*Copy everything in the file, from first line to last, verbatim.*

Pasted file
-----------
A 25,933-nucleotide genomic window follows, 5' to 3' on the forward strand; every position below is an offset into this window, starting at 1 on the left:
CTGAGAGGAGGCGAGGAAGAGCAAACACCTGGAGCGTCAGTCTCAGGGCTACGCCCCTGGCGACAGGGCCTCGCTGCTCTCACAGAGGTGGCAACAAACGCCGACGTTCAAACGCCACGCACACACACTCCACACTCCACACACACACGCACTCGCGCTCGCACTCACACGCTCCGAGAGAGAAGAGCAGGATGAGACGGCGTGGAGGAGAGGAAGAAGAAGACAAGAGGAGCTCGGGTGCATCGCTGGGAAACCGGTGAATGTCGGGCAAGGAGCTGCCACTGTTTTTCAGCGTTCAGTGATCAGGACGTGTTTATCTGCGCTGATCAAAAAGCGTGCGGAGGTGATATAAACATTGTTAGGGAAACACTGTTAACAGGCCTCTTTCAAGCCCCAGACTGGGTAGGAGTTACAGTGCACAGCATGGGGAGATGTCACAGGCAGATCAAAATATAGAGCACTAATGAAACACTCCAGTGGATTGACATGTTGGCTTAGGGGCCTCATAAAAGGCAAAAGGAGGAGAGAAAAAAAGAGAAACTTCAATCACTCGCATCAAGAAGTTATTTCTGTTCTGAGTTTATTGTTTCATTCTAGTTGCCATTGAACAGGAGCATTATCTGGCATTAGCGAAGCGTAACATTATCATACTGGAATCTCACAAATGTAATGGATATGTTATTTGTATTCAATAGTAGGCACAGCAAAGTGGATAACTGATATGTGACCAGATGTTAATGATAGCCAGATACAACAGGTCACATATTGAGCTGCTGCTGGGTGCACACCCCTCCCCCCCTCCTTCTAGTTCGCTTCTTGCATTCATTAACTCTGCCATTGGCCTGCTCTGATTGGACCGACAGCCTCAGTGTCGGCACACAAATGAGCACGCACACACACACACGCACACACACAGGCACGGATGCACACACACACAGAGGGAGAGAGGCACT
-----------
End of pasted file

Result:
A 25,933-nucleotide genomic window follows, 5' to 3' on the forward strand; every position below is an offset into this window, starting at 1 on the left:
CTGAGAGGAGGCGAGGAAGAGCAAACACCTGGAGCGTCAGTCTCAGGGCTACGCCCCTGGCGACAGGGCCTCGCTGCTCTCACAGAGGTGGCAACAAACGCCGACGTTCAAACGCCACGCACACACACTCCACACTCCACACACACACGCACTCGCGCTCGCACTCACACGCTCCGAGAGAGAAGAGCAGGATGAGACGGCGTGGAGGAGAGGAAGAAGAAGACAAGAGGAGCTCGGGTGCATCGCTGGGAAACCGGTGAATGTCGGGCAAGGAGCTGCCACTGTTTTTCAGCGTTCAGTGATCAGGACGTGTTTATCTGCGCTGATCAAAAAGCGTGCGGAGGTGATATAAACATTGTTAGGGAAACACTGTTAACAGGCCTCTTTCAAGCCCCAGACTGGGTAGGAGTTACAGTGCACAGCATGGGGAGATGTCACAGGCAGATCAAAATATAGAGCACTAATGAAACACTCCAGTGGATTGACATGTTGGCTTAGGGGCCTCATAAAAGGCAAAAGGAGGAGAGAAAAAAAGAGAAACTTCAATCACTCGCATCAAGAAGTTATTTCTGTTCTGAGTTTATTGTTTCATTCTAGTTGCCATTGAACAGGAGCATTATCTGGCATTAGCGAAGCGTAACATTATCATACTGGAATCTCACAAATGTAATGGATATGTTATTTGTATTCAATAGTAGGCACAGCAAAGTGGATAACTGATATGTGACCAGATGTTAATGATAGCCAGATACAACAGGTCACATATTGAGCTGCTGCTGGGTGCACACCCCTCCCCCCCTCCTTCTAGTTCGCTTCTTGCATTCATTAACTCTGCCATTGGCCTGCTCTGATTGGACCGACAGCCTCAGTGTCGGCACACAAATGAGCACGCACACACACACACGCACACACACAGGCACGGATGCACACACACACAGAGGGAGAGAGGCACT